One September day in 2008, Leonard Shlain found himself having trouble buttoning his shirt with his right hand. He was admitted into the emergency room, diagnosed with Stage 4 brain cancer, and given nine months to live.
‘Tis the season for glorious life advice dispensed by cap-and-gown-clad elders to cap-and-gown-clad youngsters, emanating a halo effect of timeless wisdom the rest of us can absorb any day, at any stage of life.
“This is the entire essence of life: Who are you? What are you?” So wrote young Leo Tolstoy in his diary of moral development.
Most people know Tim Ferriss as the amicable, quick-witted, high-energy writer, adventurer, and interviewer, who has devoted his life to optimizing human performance across the full spectrum of physical and mental health.
“Real self-esteem is an integration of an inner value with things in the world around you,” Anna Deavere Smith wrote in her invaluable advice to young artists. But how does one master the intricacies of that integration?
Where the hard edge of physics meets the vulnerable metaphysics of the human heart.
philosopher Alain de Botton argued in his meditation on sex, “the more clearly we will understand that eroticism is the feeling of excitement we experience at finding another human being who shares our values and our sense of the meaning of existence.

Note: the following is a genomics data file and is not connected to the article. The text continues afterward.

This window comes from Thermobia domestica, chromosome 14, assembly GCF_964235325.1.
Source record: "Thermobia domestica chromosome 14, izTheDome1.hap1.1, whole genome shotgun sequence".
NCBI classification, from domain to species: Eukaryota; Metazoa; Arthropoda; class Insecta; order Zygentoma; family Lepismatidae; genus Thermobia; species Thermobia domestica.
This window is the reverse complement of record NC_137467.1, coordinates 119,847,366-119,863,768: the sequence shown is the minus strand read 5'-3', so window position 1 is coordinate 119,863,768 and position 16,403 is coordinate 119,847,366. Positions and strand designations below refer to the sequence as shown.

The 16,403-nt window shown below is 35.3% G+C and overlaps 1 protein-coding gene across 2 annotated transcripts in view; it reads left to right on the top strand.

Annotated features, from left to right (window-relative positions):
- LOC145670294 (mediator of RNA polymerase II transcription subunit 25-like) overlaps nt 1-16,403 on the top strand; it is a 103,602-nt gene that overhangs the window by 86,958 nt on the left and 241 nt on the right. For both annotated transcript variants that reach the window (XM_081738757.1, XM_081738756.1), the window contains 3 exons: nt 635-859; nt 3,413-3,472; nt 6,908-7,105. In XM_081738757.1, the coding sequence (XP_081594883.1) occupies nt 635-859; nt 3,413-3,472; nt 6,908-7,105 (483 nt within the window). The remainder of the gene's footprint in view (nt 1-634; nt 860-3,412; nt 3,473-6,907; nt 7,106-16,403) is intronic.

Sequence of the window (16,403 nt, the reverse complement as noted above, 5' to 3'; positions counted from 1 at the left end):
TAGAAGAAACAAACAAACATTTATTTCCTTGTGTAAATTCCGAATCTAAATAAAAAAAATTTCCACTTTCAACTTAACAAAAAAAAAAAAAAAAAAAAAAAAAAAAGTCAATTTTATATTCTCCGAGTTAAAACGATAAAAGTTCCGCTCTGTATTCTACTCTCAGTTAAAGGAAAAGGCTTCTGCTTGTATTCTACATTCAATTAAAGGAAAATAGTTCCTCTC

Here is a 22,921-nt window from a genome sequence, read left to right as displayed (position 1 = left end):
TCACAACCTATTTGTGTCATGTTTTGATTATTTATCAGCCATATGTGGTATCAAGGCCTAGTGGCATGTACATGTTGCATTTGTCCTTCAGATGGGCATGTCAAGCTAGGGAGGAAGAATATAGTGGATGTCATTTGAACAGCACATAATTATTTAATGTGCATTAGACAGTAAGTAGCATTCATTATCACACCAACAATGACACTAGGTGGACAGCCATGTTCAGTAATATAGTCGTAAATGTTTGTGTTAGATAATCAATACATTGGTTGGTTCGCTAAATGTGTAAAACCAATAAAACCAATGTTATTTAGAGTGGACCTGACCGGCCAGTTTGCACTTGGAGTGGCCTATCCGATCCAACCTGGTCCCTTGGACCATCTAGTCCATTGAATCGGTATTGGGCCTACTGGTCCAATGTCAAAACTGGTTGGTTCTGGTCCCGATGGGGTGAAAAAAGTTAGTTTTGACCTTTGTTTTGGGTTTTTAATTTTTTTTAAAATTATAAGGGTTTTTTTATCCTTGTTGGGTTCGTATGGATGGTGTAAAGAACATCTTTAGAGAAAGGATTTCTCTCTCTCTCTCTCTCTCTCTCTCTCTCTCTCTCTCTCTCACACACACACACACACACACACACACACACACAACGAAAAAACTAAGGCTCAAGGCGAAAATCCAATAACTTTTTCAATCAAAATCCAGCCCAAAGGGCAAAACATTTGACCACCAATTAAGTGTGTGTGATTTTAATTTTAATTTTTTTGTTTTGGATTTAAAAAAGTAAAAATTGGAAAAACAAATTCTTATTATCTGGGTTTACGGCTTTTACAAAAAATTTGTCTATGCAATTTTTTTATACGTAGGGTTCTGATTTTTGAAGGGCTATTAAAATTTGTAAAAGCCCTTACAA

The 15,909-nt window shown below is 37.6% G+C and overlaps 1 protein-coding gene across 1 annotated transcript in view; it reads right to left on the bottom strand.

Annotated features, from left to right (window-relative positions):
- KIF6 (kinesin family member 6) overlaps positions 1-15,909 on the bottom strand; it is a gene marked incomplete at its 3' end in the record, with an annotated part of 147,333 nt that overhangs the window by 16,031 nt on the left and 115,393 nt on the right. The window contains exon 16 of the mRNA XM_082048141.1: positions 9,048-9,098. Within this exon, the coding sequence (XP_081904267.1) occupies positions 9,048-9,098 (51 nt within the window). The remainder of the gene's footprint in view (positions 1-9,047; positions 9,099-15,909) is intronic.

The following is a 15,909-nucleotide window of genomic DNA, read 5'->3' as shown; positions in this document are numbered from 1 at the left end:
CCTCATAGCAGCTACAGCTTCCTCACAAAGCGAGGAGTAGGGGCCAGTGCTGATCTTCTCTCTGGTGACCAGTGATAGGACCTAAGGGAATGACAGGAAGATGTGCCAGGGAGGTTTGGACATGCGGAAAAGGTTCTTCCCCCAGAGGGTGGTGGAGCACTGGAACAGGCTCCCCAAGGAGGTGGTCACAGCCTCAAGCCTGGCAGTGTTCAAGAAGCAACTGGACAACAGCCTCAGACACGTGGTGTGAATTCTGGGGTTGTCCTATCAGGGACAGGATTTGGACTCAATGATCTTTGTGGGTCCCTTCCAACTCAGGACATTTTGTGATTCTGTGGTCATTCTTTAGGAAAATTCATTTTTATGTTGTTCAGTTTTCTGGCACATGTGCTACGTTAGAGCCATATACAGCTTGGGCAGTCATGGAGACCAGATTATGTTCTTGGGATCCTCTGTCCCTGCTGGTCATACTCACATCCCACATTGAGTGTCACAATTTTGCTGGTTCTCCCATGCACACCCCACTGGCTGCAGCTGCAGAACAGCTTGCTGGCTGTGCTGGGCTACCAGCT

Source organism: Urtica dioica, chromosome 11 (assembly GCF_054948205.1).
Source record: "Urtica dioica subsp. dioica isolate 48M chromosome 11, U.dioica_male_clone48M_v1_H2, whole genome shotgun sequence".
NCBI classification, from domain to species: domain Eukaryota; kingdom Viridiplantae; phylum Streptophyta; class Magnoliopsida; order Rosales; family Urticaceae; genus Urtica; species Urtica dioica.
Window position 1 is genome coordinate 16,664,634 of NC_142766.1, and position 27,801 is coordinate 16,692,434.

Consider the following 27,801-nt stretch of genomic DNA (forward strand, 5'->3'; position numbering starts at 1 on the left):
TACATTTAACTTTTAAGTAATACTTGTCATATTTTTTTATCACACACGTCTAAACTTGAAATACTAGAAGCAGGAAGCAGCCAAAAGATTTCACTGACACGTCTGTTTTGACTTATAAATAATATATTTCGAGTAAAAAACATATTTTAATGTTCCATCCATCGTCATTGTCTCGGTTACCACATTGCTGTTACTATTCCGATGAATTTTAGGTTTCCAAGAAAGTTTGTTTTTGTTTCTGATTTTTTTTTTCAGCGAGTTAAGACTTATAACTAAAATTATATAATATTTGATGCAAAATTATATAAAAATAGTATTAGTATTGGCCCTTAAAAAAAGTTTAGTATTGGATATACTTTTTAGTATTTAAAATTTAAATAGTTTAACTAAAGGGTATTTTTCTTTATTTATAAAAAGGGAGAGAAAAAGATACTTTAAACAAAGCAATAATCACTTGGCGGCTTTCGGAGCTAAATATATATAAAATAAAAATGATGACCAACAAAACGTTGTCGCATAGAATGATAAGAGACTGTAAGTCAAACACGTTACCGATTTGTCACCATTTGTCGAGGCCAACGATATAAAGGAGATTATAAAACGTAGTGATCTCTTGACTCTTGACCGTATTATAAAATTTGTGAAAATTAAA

Who are we when we, to borrow Hannah Arendt’s enduring words, “are together with no one but ourselves”? However much we might exert ourselves on learning to stop letting others define us, the definitions continue to be hurled at us — definitions predicated on who we should be in relation to
We seem to have a strange but all too human cultural fixation on the daily routines and daily rituals of famous creators, from Vonnegut to Burroughs to Darwin — as if a glimpse of their day-to-day would somehow magically infuse ours with equal potency, or replicating it would allow us to repli
“Six hours’ sleep for a man, seven for a woman, and eight for a fool,” Napoleon famously prescribed. (He would have scoffed at Einstein, then, who was known to require ten hours of sleep for optimal performance.
What does it mean to be “cultured”? Is it about being a good reader, or knowing how to talk about books you haven’t read, or having a general disposition of intellectual elegance? That’s precisely the question beloved Russian author Anton Chekhov (January 29, 1860–July 15, 1904) considers
Much has been said about how creativity works, its secrets, its origins, and what we can do to optimize ourselves for it. In this excerpt from his fantastic 1991 lecture, John Cleese (b.
“Compassion,” wrote historian Karen Armstrong in considering the proper meaning of the Golden Rule, “asks us to look into our own hearts, discover what gives us pain, and then refuse, under any circumstance whatsoever, to inflict that pain on anybody else.
The most reliable portal into another’s psyche is the mental library of that person’s favorite books — those foundational idea-bricks of which we build the home for our interior lives, the integral support beams of our personhood and values.